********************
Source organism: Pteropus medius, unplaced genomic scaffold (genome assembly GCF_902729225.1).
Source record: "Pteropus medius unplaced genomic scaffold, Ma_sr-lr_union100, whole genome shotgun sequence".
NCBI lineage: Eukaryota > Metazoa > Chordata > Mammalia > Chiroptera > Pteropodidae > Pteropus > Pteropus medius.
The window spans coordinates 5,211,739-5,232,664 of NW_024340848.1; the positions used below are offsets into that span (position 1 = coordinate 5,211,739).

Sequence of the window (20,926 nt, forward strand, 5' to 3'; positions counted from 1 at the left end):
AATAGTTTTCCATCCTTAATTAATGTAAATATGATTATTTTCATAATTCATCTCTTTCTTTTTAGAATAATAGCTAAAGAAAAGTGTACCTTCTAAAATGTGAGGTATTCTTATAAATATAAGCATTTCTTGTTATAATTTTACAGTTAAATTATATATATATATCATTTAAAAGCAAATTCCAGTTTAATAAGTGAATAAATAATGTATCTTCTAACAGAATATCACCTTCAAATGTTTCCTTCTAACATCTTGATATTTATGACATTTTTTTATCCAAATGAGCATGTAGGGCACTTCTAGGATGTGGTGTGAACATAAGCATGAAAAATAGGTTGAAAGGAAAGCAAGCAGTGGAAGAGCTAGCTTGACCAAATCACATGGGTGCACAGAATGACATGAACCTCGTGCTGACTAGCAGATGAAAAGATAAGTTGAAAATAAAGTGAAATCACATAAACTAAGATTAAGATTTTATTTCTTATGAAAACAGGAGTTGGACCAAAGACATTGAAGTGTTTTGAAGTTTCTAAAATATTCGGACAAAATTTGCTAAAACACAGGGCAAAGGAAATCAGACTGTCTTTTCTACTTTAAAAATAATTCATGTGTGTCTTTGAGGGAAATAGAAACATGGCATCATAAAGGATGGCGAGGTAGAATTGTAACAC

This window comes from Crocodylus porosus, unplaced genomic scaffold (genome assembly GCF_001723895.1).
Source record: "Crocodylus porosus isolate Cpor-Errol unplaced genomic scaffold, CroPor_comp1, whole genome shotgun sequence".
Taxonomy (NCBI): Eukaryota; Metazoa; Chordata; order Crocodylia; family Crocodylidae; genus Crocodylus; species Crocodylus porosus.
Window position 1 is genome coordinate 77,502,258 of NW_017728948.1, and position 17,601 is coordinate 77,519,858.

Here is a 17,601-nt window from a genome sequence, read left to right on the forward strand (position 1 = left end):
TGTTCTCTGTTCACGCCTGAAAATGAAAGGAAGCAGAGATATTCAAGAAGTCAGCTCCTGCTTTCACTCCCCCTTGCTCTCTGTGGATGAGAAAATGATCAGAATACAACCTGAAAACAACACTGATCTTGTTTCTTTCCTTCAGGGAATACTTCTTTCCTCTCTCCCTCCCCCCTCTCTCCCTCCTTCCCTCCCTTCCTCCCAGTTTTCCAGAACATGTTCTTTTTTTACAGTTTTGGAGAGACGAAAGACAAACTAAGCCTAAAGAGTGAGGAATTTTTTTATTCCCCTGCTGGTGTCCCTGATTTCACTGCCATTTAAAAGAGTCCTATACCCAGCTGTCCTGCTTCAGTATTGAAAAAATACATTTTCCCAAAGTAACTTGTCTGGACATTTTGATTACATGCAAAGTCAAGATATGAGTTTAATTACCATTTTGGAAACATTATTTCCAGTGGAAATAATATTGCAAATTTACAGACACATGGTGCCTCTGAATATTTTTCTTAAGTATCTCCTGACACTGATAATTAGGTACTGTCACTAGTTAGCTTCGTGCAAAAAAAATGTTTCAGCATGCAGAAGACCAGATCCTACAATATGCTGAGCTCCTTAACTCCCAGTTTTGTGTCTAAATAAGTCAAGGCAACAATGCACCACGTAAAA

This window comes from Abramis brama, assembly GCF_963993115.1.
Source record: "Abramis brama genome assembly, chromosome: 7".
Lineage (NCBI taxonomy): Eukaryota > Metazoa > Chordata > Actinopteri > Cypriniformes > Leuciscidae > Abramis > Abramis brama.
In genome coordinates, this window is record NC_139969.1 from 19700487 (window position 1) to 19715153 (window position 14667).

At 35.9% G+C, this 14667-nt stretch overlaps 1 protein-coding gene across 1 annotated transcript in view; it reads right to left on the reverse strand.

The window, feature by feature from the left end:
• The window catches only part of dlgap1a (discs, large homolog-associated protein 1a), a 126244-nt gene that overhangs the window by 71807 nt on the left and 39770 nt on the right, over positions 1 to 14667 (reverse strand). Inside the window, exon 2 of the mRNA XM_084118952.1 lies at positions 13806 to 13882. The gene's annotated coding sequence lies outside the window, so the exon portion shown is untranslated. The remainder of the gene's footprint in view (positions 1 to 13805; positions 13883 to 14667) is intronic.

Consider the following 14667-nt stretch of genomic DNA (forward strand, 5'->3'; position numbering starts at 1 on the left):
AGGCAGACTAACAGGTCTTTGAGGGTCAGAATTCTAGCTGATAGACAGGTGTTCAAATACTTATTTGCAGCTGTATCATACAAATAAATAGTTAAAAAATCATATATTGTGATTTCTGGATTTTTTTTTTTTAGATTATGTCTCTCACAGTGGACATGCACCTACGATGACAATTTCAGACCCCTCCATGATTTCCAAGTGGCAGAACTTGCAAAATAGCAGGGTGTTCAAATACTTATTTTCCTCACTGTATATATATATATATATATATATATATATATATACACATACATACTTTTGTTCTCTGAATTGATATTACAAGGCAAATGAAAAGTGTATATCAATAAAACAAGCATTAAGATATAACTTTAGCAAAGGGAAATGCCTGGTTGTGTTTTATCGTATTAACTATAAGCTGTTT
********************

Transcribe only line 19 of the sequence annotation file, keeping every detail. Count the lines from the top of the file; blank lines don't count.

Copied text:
• The window catches only part of dlgap1a (discs, large homolog-associated protein 1a), a 126244-nt gene that overhangs the window by 71807 nt on the left and 39770 nt on the right, over positions 1 to 14667 (reverse strand). Inside the window, exon 2 of the mRNA XM_084118952.1 lies at positions 13806 to 13882. The gene's annotated coding sequence lies outside the window, so the exon portion shown is untranslated. The remainder of the gene's footprint in view (positions 1 to 13805; positions 13883 to 14667) is intronic.